Lewisham Council first in the country to take part in groundbreaking pilot to help people experiencing homelessness
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THIS IS A SCAM.
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The council has been working closely with Proxy Address for a number a months to develop this service - which aims to fix the catch 22 of losing a permanent address by allowing those facing homelessness to “borrow” an existing address so they can access vital services.
The termination of the governments furlough scheme coupled with the impact COVID 19 is having on people’s lives means that we are likely to see an increase in homelessness over the next six months.
Losing your home means losing your address. But in 21st century Britain, an address is not just a location – it’s a de facto form of ID; without one, people experiencing homelessness can be prevented from accessing vital services like maintaining or opening a bank account, applying for a job or a driving license, accessing benefits, receiving post, or even registering with a GP.
Proxy Address works by using the duplicated address details of existing homes to provide those facing homelessness with a consistent, secure, and free address which they can use to access the support they need.
ProxyAddresses are provided with explicit consent from property owners - including councils, housing associations, housing developers, and private donations, and some of the 225,000 long-term vacant homes in England - without impacting the original property’s credit score, value, or postal deliveries.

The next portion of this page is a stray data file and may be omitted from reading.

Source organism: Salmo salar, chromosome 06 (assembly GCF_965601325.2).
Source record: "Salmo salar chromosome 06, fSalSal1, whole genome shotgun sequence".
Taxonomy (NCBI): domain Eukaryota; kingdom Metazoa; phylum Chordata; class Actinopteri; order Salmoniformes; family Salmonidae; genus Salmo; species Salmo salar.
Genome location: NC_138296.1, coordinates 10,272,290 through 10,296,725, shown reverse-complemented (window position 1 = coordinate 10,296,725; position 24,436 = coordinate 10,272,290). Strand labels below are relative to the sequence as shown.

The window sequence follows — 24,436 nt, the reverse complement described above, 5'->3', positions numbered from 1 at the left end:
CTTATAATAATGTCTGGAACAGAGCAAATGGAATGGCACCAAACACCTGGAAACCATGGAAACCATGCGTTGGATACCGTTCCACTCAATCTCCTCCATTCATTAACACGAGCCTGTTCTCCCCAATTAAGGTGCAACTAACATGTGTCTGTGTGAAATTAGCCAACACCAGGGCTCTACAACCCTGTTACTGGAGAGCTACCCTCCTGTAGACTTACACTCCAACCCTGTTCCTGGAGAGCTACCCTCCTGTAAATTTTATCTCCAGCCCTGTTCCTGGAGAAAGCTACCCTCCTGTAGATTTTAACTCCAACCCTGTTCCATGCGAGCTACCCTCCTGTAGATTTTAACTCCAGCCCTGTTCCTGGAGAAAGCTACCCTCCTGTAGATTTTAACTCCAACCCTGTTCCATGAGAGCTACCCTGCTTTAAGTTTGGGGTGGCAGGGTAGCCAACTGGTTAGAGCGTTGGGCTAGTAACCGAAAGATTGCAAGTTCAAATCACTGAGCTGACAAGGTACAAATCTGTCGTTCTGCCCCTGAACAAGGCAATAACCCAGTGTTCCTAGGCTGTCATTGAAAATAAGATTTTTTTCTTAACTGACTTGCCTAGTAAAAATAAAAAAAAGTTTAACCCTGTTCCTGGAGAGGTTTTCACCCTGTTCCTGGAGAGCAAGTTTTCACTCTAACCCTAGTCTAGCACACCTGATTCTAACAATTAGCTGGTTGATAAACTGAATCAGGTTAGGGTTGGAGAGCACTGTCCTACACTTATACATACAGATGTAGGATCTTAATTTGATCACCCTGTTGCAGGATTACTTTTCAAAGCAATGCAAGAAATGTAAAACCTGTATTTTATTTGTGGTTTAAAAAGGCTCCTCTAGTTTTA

Just like the 800,000 letters sent in the UK each year to Santa’s Grotto in Reindeerland - which ultimately go to a sorting office in Belfast – for post, the ProxyAddress serves only as a routing instruction rather than a final destination. Mail addressed to a person at their ProxyAddress can be redirected to a collection point of their choosing, ensuring their details - and ability to access support - stay the same throughout the recovery journey, no matter how often they move.
Damien Egan, Mayor of Lewisham said, 'I’m really proud that Lewisham will be the first local authority to trial this new service which will make it much simpler for homeless people to access the services they need to get back on their feet. With the government having ended their ban on evictions, the pilot couldn’t be happening at a more important time and I’m pleased that Lewisham will be leading the way on tackling homelessness and inequality.'
Tom Copley, Deputy Mayor of London for Housing and Residential Development said, 'I am proud to support the pilot of this innovative and potentially life-changing project. For people who have been made homeless, the serious problems that arise from the loss of a home address can be a crippling blow to their chances to rebuilding their lives. The team behind ProxyAddress have come up with an elegant and creative solution to a problem many would see as insurmountable and I look forward to seeing a wider roll-out in the near future.'
Gillean Dooney, Managing Director at Barclays said, ‘‘We know that people experiencing homelessness struggle with financial exclusion when they are without the necessary identification documents required to open a bank account. We are delighted to be working with ProxyAddress to try and tackle this issue and find a solution which provides access to financial services to people facing homelessness. Across Barclays we are dedicated to supporting people in the communities where we live and work and providing access to essential banking services is a key part of this commitment.’
Chris Hancock, Head of Best Practice at Crisis said, 'In the last few months we have seen how the need for a settled home has never been more important. Whilst a lot has been achieved in getting people indoors temporarily, we have still some way to go. Without a secure address there is little chance for someone to make and sustain the connections they need. If we are to give people the best opportunity to find a home, or a job, they need a reliable point of contact, and that is why Crisis are very happy to support ProxyAddress and work together in the future for the benefit of our members.'